The price of Bitcoin (BTC) has suddenly broken upwards through the $6,000 barrier—and is now at $6,300.

The surge came at exactly 12.00 UTC. Within 40 minutes, the price went from $5,850 to $6,250 before continuing to rise slightly, according to data from Messari. It is now back up to yesterday's highs.

This means Bitcoin's price is continuing its recovery from the price collapse on March 12. After seeing lows of $4,580, the price has increased by 37% during the last 11 days.

The rest of the market has yet to rise on Bitcoin's price action. Most coins are still in the red over the last 24 hours, although not as much as they were this morning. Ethereum (ETH) is down 0.69% and XRP, 1.39%.

Bitcoin's price surge has added $5 billion in market cap to the global crypto market cap. At the same time, Bitcoin's dominance has increased slightly from 65% to 65.5%.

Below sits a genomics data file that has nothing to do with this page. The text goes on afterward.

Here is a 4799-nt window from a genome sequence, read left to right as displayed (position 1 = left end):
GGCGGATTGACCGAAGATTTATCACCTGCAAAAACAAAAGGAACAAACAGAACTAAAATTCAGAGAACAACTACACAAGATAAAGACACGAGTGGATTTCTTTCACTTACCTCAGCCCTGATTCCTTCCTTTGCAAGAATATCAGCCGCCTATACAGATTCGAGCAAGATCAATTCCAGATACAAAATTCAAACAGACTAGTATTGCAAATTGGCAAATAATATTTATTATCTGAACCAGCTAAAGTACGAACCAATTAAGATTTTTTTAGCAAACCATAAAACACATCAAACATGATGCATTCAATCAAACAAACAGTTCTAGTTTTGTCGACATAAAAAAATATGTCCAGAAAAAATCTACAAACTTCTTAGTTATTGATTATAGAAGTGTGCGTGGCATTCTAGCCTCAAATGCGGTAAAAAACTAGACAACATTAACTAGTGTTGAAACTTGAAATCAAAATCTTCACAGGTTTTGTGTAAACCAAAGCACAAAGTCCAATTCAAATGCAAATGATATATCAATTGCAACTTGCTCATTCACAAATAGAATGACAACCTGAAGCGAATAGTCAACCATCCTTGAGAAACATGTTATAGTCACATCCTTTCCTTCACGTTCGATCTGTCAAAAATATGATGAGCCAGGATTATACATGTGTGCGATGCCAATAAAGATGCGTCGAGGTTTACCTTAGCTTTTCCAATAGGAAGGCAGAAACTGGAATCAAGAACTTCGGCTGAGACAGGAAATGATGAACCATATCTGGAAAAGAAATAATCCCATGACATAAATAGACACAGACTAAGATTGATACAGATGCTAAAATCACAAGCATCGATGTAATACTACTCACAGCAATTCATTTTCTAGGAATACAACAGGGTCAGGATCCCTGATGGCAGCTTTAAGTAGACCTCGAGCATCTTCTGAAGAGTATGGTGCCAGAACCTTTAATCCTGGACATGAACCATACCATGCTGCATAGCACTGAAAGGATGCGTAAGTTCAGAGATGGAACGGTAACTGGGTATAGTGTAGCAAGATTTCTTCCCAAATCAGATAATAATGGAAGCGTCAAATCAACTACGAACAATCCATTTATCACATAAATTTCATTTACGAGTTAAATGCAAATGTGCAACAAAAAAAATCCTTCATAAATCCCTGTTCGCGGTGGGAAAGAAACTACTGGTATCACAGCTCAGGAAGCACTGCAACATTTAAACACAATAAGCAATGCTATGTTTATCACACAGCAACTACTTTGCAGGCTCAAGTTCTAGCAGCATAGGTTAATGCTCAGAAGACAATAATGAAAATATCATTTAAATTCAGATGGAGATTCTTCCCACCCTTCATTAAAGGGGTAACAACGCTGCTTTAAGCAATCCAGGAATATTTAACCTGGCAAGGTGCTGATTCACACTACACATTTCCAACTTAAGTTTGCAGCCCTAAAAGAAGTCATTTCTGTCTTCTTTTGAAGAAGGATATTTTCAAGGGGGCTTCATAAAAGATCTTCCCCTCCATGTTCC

Bitcoin miners however, are continuing to leave the network in droves. As Decrypt reported, the recent price halving has made mining unprofitable for many miners, especially in China. With the upcoming Bitcoin halving, conditions are looking bad for Bitcoin miners, as the below charts suggest.

Looking at Bitcoin's current hashrate—the computing power of all miners put together—we can see a clear decline. In fact, the hashrate has dropped 20% in the last couple of weeks.

Over in traditional markets, the Federal Reserve has said it will do whatever it takes to keep financial markets going. It has announced a series of programs designed to help businesses and prop-up the bond market.

The markets responded negatively to the news. The value of the dollar dropped and both European and Asian stocks are down, according to Bloomberg.

This seems to back up Coinbase's claim that Bitcoin and traditional markets aren't correlated after all.